The Canada Revenue Agency (CRA) administers federal taxes and various benefits programs on behalf of the federal government and the provinces and territories. The CRA audits taxpayers to maintain public confidence in Canada's tax system. A CRA audit verifies that a taxpayer or business follows tax laws correctly, fulfills their tax obligations, and gets the benefits and refunds to which they are entitled. This article is your guide to CRA Audits, so pay attention while we get busy explaining to you what they are.

The Audit Process

A CRA audit process begins when you are notified by letter, phone, or both, that your account has been selected for an audit. In addition to the audit's date, time, and place, the CRA will give specifics about the audit. In most cases, an on-site audit occurs at your place of residence, at your business, or the office of your representative. In the absence of on-site auditing, an auditor will conduct the audit at a CRA branch office. When you are assigned an auditor outside your region, they will ask you to send or bring any supporting documents needed for the audit. You will receive a notice stating what information you must provide to the auditor, but keep records as a best practice. Auditors may need to borrow some of your documents or make copies of your electronic records wherever an audit occurs. Any documents you borrow from the auditor will be returned to you as soon as possible after receiving a detailed receipt. Due to the possibility that information sent by email may not be secure, auditors are not permitted to receive records via email. The CRA will provide you with information on how to send documents using the CRA's secure services.

What Exactly is A Business or Corporate Audit?

An audit of this type checks books and records to determine whether a business has complied with its tax obligations concerning income tax, deductions, employee benefits, payroll remittances, and GST/HST. The CRA may also audit employee benefits or payroll remittances based on a smaller subset of a business audit. Payroll audits and GST/HST audits are also called trust examinations.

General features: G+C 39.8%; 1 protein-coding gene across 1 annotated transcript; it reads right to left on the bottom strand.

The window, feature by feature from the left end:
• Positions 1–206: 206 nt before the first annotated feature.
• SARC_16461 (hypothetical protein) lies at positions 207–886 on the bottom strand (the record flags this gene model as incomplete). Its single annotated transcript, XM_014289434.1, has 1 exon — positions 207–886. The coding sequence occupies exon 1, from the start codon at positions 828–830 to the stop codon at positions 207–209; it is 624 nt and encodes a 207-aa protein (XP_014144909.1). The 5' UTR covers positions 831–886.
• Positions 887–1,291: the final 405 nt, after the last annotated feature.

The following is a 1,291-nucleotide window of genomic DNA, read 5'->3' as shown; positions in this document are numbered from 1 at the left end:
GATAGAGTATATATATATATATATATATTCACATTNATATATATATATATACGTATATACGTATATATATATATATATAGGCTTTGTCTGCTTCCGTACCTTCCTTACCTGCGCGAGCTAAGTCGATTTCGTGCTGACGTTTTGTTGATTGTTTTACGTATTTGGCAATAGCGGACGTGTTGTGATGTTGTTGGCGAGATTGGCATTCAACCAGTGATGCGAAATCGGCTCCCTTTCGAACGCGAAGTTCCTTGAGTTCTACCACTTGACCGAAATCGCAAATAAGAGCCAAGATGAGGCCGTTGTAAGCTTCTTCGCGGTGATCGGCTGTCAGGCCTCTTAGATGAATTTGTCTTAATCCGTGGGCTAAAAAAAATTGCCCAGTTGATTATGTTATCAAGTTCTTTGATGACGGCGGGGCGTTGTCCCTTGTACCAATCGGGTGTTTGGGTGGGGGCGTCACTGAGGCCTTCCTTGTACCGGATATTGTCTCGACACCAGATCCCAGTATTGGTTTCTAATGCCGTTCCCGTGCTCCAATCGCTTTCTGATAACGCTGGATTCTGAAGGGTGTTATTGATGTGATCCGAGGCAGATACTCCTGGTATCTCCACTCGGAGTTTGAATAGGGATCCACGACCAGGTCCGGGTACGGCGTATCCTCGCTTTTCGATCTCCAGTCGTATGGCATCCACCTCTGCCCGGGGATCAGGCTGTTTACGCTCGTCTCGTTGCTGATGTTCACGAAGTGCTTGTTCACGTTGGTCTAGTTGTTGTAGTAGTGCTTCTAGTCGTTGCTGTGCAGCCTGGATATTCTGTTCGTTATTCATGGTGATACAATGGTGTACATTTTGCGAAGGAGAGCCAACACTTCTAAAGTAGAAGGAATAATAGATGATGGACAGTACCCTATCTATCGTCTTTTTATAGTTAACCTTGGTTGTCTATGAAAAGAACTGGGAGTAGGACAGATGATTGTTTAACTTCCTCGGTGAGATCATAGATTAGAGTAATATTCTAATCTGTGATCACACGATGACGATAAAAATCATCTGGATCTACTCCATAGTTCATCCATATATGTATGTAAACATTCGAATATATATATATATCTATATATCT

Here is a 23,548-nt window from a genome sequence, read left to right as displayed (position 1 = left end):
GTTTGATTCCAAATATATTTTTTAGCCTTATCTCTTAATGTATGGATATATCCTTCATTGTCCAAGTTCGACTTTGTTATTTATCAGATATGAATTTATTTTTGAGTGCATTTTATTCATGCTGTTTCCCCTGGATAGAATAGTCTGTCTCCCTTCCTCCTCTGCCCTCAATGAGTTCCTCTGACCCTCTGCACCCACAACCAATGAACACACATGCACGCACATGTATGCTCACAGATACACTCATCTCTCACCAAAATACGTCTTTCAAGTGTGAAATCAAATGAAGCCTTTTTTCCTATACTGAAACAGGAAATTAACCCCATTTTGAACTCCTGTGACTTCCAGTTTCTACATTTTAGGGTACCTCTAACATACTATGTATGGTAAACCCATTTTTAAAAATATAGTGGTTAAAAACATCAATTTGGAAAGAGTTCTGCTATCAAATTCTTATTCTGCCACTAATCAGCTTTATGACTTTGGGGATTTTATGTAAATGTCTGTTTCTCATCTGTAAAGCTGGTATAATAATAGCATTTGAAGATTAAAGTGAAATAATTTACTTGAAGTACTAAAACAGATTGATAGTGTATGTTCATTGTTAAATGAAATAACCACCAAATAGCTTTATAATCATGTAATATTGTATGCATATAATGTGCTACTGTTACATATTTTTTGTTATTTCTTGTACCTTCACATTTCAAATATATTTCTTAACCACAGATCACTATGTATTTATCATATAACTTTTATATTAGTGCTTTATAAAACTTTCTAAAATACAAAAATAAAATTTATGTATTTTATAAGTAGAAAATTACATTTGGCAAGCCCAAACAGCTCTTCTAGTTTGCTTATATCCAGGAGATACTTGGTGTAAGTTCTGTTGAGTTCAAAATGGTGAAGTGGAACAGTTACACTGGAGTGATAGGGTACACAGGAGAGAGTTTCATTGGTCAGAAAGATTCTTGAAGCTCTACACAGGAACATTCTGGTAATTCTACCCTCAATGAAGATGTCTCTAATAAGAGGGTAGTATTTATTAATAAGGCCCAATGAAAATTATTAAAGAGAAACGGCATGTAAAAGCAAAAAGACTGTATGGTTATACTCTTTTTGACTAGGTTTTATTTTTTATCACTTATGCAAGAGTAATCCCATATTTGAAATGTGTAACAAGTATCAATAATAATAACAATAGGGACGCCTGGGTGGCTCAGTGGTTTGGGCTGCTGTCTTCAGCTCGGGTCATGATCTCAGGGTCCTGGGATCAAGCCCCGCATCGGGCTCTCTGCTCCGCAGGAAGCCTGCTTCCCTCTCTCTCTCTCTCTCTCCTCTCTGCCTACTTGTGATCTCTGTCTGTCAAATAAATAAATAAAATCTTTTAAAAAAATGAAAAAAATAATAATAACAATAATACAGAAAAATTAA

What Gets Audited?

An auditor will examine books, records, and information. Particularly:

  • Data on tax returns, credit history, and property details are available to the CRA.
  • Documents related to business operations - ledgers, journals, invoices, receipts, contracts, and rental records.
  • Your documents - bank statements, mortgages, and credit card statements.
  • A tax adjustment made by your bookkeeper or accountant.
  • Records related to a tax return being audited that pertain to the person or business records of other individuals or entities. For instance, your accounting entries may be asked about your operations by family members or an auditor.

Auditors may uncover issues during audits and discuss them with clients. Clients, too, can raise concerns with auditors at any time.

Final Words

A tax audit almost always results in the CRA finding that you owe more than what you paid. It is only possible to achieve a satisfactory outcome if you hire an experienced tax lawyer who can help you in bookkeeping, taxes and other legal advisories. It is possible that an auditor would deny a deduction that you are entitled to under the law. Tax representatives are aware of the same level of deductions as accountants, whereas CRA auditors aren't. CRA auditors cannot cite laws supporting deductions. In addition to understanding tax court precedent, a tax lawyer may offer nuanced legal advice on a complex issue. An experienced tax lawyer can usually lower the amount of tax that the CRA would otherwise claim you owe. For more information, you can always contact us, and we would be happy to assist you.